State lawmakers approve legislation shielding most Texans from surprise medical bills
Surprise medical bills may be a thing of the past for many Texans. In a unanimous vote, the Texas House approved a Senate bill banning health care providers from sending steep medical bills to insured Texans in emergencies.
Senate Bill 1264 passed the Texas House on a 146-0 vote. If signed into law, it would remove patients from the middle of disputes between health insurance companies and hospitals or other medical providers. This doesn’t apply to Texans with federally regulated plans, which account for roughly 40 percent of the state’s health insurance market.
Surprise medical billing typically happens when someone with health insurance goes to an out-of-network hospital during an emergency. It can also happen if that patient goes to an in-network hospital and their doctors or medical providers are not in-network. Sometimes insurance companies and medical providers won’t agree on what’s a fair price for that care and patients end up with a hefty medical bill.
SB 1264 prohibits those bills from being sent to patients in the first place. Instead, the law would allow providers and insurers to enter into arbitration to negotiate a payment. The legislation also creates state regulatory authority over the arbitration process.
“Texas patients have been stuck in the middle of payment disputes between insurance companies and medical providers for way too long,” said the bill’s author, Sen. Kelly Hancock (R-North Richland Hills). “Enough is enough. After a decade of fighting alongside consumers on this issue, I couldn’t be more proud and appreciative of my colleagues for coming together in a bipartisan, bicameral groundswell to do right by Texans and get this landmark legislation passed.”
Hancock says a key part of the legislation prohibits surprise billing in situations where patients “have no choice which provider they see or which facility they visit,” which includes out-of-network care at in-network hospitals, and out-of-network lab and imaging work.
Consumer advocates have been urging lawmakers to do more to help Texans saddled with surprise medical bills. For the past decade, Texans have had the option of turning to a little-known mediation program in the Texas Department of Insurance.
The program, historically, had many loopholes and few consumers qualified for help. After it was expanded during the 2017 legislative session, thousands more patients filed complaints the following year.
For example, the department was asked to mediate just 686 medical bills in 2014. During the 2018 fiscal year, the agency received 4,445 bills.
Stacey Pogue, a senior policy analyst with the Center for Public Policy Priorities, told KUT earlier this year that the current mediation process was working pretty well when patients actually turned to it, but not enough people have known about the option.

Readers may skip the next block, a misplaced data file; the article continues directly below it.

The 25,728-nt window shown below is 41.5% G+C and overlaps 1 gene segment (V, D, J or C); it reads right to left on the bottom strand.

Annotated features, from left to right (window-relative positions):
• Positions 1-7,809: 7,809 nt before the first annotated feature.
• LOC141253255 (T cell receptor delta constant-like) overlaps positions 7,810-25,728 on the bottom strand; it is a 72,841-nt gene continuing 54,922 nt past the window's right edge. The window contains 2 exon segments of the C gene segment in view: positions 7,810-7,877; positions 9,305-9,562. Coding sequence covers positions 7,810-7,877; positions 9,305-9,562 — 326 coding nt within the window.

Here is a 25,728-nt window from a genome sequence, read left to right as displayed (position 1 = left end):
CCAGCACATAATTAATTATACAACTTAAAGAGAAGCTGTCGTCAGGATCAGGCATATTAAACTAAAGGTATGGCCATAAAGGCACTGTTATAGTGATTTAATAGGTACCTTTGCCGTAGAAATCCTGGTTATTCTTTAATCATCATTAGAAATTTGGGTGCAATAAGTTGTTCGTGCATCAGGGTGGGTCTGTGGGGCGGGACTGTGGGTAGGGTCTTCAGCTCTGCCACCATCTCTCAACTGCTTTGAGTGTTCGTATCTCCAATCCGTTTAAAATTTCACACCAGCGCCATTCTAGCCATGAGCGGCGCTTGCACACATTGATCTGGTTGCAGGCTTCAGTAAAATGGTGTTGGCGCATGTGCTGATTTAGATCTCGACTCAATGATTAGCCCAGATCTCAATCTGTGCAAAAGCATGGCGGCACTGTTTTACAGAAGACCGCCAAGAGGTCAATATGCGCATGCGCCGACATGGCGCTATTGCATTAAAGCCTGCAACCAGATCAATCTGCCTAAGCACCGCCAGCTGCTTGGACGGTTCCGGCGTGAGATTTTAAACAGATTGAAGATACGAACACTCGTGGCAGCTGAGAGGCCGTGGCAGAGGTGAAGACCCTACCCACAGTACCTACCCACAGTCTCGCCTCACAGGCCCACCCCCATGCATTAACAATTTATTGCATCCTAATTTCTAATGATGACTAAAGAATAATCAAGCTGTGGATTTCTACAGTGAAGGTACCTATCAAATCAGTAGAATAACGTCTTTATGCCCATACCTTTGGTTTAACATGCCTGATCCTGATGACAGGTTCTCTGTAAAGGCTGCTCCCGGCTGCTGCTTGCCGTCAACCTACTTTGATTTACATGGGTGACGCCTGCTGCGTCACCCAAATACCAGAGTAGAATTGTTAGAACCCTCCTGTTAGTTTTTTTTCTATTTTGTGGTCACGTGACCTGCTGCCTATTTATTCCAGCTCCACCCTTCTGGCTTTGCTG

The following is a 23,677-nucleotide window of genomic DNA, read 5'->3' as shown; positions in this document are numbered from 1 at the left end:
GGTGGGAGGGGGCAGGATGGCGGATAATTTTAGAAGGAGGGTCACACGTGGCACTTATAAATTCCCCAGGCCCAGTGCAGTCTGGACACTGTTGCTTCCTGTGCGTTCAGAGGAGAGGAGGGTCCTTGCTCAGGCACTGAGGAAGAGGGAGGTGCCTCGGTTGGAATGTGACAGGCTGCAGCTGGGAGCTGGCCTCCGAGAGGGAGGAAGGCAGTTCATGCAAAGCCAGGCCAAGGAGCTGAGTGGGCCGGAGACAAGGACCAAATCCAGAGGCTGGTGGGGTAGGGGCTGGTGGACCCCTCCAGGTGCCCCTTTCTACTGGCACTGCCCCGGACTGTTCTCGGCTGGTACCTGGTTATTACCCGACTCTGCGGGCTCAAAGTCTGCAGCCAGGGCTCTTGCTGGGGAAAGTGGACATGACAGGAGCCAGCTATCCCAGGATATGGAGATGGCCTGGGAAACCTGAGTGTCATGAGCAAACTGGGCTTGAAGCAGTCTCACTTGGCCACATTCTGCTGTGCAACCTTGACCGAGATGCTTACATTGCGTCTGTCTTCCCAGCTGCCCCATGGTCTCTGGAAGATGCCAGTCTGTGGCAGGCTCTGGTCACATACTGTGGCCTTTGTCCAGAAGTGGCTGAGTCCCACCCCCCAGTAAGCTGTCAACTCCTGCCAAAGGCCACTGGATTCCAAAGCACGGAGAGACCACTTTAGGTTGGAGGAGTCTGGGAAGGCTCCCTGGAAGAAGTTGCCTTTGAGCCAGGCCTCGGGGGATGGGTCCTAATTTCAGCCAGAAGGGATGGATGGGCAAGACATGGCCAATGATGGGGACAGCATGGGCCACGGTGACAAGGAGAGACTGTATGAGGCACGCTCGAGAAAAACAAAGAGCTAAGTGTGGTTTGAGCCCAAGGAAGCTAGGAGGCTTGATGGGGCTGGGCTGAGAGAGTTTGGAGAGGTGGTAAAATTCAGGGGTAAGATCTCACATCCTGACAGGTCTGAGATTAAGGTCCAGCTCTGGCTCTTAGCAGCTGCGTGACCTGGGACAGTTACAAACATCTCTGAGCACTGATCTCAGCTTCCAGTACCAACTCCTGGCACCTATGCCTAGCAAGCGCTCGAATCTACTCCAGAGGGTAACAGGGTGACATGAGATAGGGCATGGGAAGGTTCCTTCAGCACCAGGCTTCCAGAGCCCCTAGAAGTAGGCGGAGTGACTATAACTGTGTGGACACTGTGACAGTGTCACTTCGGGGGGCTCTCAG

“The instructions for how to do it are on … the most indecipherable documents you are going to get,” she said, adding that even when people understand they have a right to mediation, they often get scared off by the concept and assume they need a lawyer.
The bill takes the burden off the patient altogether.
State Rep. Trey Martinez Fischer (D- San Antonio), who carried the bill in the House, said in a statement that the bill also ensures that both insurers and providers are complying with these new rules.
“SB 1264 also adds two new enforcement mechanisms: administrative penalties by the relevant state agencies and the ability for the AG’s office to seek an injunction against perennial bad actors,” Martinez Fischer said.
Martinez Fischer said surprise medical billing has been a longtime “industry issue” in which health plans and providers have been “fighting over their respective business interests” for years.
“It is a consumer issue,” he said. “In Texas, we are setting an example for the nation in saying clearly and boldly that sending a surprise medical bill will no longer be tolerated. Period.”
But these protections won’t apply to every insured Texan. SB 1264 only applies to state-regulated insurance plans.
U.S. Rep. Lloyd Doggett, a Democrat from Austin, has been working on a solution for federal plans. He recently said he’s encouraged that Texas lawmakers have worked to solve the problem of surprise medical bills, but he called federal protections “essential.”
“For patients, you can take all the right steps in attempting to see that your care in-network is covered, but you still might face some really big bills,” Doggett said at a subcommittee meeting Tuesday.
Changes to the bill still need to be approved by the Senate before it heads to Gov. Greg Abbott’s desk for final approval.
This story was produced as part of the Austin Monitor’s reporting partnership with KUT. Photo by Spencer Selvidge/KUT.
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Texas Legislature: The state’s legislative governing body composed of the House and Senate.